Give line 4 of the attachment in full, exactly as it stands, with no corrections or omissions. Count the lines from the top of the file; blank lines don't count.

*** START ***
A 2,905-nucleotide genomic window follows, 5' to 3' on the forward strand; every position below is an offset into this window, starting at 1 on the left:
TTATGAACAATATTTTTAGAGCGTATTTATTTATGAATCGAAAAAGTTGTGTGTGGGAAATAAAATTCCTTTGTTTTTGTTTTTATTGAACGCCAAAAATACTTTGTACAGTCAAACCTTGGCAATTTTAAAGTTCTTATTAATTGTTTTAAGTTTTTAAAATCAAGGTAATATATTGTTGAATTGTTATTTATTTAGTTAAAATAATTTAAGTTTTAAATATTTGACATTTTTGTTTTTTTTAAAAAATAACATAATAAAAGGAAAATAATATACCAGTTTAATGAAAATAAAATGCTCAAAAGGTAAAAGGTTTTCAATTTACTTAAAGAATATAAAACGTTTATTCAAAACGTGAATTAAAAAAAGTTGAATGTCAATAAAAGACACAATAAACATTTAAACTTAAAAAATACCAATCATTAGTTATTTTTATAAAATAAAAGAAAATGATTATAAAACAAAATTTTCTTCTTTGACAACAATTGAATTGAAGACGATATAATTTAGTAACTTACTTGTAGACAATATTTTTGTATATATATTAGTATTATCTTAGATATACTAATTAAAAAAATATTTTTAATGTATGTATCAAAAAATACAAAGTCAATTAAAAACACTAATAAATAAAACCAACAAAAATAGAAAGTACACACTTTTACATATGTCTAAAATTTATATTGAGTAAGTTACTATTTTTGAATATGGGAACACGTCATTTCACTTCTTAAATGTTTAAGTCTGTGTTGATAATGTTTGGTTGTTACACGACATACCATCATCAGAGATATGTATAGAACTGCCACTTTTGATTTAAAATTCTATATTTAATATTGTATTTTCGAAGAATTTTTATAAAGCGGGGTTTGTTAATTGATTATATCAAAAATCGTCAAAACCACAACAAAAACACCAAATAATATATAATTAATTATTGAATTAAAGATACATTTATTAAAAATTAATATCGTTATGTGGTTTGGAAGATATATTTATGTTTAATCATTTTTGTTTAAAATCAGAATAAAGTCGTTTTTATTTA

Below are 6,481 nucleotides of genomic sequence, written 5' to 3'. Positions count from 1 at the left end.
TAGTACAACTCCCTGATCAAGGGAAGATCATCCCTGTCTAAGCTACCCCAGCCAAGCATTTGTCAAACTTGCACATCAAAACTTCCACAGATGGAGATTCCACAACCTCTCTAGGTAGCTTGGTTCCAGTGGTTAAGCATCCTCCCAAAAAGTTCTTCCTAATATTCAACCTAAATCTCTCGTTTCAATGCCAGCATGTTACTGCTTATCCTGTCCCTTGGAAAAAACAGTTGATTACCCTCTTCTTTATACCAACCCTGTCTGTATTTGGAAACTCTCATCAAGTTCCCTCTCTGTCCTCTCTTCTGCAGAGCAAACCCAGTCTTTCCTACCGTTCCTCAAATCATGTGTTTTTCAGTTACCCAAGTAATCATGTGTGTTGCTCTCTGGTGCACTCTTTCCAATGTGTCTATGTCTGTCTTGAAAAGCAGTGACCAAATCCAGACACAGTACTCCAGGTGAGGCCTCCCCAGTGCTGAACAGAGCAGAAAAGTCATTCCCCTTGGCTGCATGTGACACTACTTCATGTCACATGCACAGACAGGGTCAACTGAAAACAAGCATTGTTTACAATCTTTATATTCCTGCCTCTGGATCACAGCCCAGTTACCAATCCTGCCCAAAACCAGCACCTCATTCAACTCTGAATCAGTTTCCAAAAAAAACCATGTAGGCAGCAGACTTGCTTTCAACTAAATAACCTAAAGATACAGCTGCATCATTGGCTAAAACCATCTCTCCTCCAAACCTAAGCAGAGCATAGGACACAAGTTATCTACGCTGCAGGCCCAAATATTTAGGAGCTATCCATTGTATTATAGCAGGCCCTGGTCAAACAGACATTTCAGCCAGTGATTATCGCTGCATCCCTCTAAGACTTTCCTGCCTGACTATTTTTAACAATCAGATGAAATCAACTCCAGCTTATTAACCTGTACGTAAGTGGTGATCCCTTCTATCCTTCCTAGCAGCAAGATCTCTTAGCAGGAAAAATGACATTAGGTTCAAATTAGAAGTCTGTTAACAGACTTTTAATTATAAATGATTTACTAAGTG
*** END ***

TAGTACAACTCCCTGATCAAGGGAAGATCATCCCTGTCTAAGCTACCCCAGCCAAGCATTTGTCAAACTTGCACATCAAAACTTCCACAGATGGAGATTCCACAACCTCTCTAGGTAGCTTGGTTCCAGTGGTTAAGCATCCTCCCAAAAAGTTCTTCCTAATATTCAACCTAAATCTCTCGTTTCAATGCCAGCATGTTACTGCTTATCCTGTCCCTTGGAAAAAACAGTTGATTACCCTCTTCTTTATACCAACCCTGTCTGTATTTGGAAACTCTCATCAAGTTCCCTCTCTGTCCTCTCTTCTGCAGAGCAAACCCAGTCTTTCCTACCGTTCCTCAAATCATGTGTTTTTCAGTTACCCAAGTAATCATGTGTGTTGCTCTCTGGTGCACTCTTTCCAATGTGTCTATGTCTGTCTTGAAAAGCAGTGACCAAATCCAGACACAGTACTCCAGGTGAGGCCTCCCCAGTGCTGAACAGAGCAGAAAAGTCATTCCCCTTGGCTGCATGTGACACTACTTCATGTCACATGCACAGACAGGGTCAACTGAAAACAAGCATTGTTTACAATCTTTATATTCCTGCCTCTGGATCACAGCCCAGTTACCAATCCTGCCCAAAACCAGCACCTCATTCAACTCTGAATCAGTTTCCAAAAAAAACCATGTAGGCAGCAGACTTGCTTTCAACTAAATAACCTAAAGATACAGCTGCATCATTGGCTAAAACCATCTCTCCTCCAAACCTAAGCAGAGCATAGGACACAAGTTATCTACGCTGCAGGCCCAAATATTTAGGAGCTATCCATTGTATTATAGCAGGCCCTGGTCAAACAGACATTTCAGCCAGTGATTATCGCTGCATCCCTCTAAGACTTTCCTGCCTGACTATTTTTAACAATCAGATGAAATCAACTCCAGCTTATTAACCTGTACGTAAGTGGTGATCCCTTCTATCCTTCCTAGCAGCAAGATCTCTTAGCAGGAAAAATGACATTAGGTTCAAATTAGAAGTCTGTTAACAGACTTTTAATTATAAATGATTTACTAAGTG